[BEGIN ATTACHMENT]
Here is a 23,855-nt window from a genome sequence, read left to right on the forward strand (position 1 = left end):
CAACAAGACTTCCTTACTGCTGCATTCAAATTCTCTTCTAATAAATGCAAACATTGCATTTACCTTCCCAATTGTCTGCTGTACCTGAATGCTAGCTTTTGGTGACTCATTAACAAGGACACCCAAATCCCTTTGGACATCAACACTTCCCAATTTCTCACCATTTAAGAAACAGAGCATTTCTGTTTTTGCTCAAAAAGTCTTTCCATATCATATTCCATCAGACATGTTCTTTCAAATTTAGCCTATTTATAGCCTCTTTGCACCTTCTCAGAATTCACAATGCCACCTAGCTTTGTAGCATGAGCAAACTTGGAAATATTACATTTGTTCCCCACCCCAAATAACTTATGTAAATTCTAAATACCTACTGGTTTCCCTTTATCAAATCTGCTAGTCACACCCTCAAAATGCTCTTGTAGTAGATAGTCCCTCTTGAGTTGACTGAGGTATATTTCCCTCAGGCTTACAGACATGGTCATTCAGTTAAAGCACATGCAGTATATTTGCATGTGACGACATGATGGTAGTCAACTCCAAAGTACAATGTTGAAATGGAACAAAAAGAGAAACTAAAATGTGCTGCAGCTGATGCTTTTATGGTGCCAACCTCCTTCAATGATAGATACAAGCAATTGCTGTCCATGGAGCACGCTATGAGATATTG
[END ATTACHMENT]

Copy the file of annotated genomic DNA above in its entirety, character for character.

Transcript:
Here is a 23,855-nt window from a genome sequence, read left to right on the forward strand (position 1 = left end):
CAACAAGACTTCCTTACTGCTGCATTCAAATTCTCTTCTAATAAATGCAAACATTGCATTTACCTTCCCAATTGTCTGCTGTACCTGAATGCTAGCTTTTGGTGACTCATTAACAAGGACACCCAAATCCCTTTGGACATCAACACTTCCCAATTTCTCACCATTTAAGAAACAGAGCATTTCTGTTTTTGCTCAAAAAGTCTTTCCATATCATATTCCATCAGACATGTTCTTTCAAATTTAGCCTATTTATAGCCTCTTTGCACCTTCTCAGAATTCACAATGCCACCTAGCTTTGTAGCATGAGCAAACTTGGAAATATTACATTTGTTCCCCACCCCAAATAACTTATGTAAATTCTAAATACCTACTGGTTTCCCTTTATCAAATCTGCTAGTCACACCCTCAAAATGCTCTTGTAGTAGATAGTCCCTCTTGAGTTGACTGAGGTATATTTCCCTCAGGCTTACAGACATGGTCATTCAGTTAAAGCACATGCAGTATATTTGCATGTGACGACATGATGGTAGTCAACTCCAAAGTACAATGTTGAAATGGAACAAAAAGAGAAACTAAAATGTGCTGCAGCTGATGCTTTTATGGTGCCAACCTCCTTCAATGATAGATACAAGCAATTGCTGTCCATGGAGCACGCTATGAGATATTG